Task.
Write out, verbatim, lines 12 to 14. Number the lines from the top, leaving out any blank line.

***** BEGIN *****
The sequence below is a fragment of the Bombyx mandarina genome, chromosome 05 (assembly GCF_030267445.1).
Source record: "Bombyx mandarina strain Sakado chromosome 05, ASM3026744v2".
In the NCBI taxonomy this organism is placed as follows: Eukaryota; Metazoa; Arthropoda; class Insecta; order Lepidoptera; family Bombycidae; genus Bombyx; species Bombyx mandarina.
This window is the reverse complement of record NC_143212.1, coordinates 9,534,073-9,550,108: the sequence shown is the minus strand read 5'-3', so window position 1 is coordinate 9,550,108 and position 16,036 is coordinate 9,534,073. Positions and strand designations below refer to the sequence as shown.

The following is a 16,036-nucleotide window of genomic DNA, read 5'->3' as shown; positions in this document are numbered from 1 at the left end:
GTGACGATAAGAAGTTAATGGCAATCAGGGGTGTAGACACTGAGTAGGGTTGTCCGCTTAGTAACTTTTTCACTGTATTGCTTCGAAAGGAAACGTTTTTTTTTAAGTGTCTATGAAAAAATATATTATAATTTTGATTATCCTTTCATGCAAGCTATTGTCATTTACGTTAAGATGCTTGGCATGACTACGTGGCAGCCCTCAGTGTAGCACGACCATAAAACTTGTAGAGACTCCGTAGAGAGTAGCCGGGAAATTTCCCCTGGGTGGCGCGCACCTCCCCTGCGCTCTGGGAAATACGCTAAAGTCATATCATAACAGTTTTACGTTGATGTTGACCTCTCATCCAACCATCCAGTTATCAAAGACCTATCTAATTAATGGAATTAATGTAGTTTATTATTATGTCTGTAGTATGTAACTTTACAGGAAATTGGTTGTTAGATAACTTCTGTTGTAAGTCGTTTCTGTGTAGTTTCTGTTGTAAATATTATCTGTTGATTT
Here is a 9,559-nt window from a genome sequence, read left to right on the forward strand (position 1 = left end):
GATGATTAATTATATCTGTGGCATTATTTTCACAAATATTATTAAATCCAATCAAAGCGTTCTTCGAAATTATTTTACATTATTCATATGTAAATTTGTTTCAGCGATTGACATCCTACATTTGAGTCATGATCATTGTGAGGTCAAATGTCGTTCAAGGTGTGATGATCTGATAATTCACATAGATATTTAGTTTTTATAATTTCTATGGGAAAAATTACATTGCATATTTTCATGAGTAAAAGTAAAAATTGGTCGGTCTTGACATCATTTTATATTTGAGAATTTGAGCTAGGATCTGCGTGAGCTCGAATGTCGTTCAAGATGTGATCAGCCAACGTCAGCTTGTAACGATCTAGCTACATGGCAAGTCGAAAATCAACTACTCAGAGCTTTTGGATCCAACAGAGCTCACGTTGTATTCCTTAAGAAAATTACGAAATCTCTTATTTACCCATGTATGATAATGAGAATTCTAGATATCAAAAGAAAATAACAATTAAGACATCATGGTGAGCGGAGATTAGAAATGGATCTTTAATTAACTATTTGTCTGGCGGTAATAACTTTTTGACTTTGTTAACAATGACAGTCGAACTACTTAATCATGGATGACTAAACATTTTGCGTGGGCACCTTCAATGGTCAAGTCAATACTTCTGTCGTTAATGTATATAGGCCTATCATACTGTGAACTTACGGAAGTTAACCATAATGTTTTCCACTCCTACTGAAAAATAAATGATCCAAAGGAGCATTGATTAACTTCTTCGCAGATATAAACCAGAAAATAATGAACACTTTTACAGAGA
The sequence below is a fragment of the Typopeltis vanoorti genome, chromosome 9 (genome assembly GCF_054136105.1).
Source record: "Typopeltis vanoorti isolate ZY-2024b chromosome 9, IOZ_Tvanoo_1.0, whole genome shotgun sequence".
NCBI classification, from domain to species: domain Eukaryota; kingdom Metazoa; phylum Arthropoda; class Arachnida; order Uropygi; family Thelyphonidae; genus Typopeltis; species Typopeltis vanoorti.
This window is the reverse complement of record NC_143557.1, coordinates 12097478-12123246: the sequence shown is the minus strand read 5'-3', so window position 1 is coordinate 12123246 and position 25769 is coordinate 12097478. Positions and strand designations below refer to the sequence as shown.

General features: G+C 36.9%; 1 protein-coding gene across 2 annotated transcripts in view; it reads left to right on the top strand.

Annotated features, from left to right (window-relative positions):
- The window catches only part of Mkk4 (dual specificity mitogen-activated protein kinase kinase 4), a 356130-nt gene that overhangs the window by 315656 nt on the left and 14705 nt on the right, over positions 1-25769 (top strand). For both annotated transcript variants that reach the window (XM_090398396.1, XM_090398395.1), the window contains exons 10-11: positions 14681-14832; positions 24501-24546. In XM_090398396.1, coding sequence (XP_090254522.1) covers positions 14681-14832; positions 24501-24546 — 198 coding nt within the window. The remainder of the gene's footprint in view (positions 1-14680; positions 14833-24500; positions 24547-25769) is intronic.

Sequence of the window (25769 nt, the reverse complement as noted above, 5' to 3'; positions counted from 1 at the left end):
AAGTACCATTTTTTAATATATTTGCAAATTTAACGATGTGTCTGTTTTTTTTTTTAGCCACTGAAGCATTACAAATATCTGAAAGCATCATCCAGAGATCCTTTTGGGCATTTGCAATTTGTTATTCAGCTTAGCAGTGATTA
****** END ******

This window is the reverse complement of record NC_143557.1, coordinates 12097478-12123246: the sequence shown is the minus strand read 5'-3', so window position 1 is coordinate 12123246 and position 25769 is coordinate 12097478. Positions and strand designations below refer to the sequence as shown.

General features: G+C 36.9%; 1 protein-coding gene across 2 annotated transcripts in view; it reads left to right on the top strand.

Annotated features, from left to right (window-relative positions):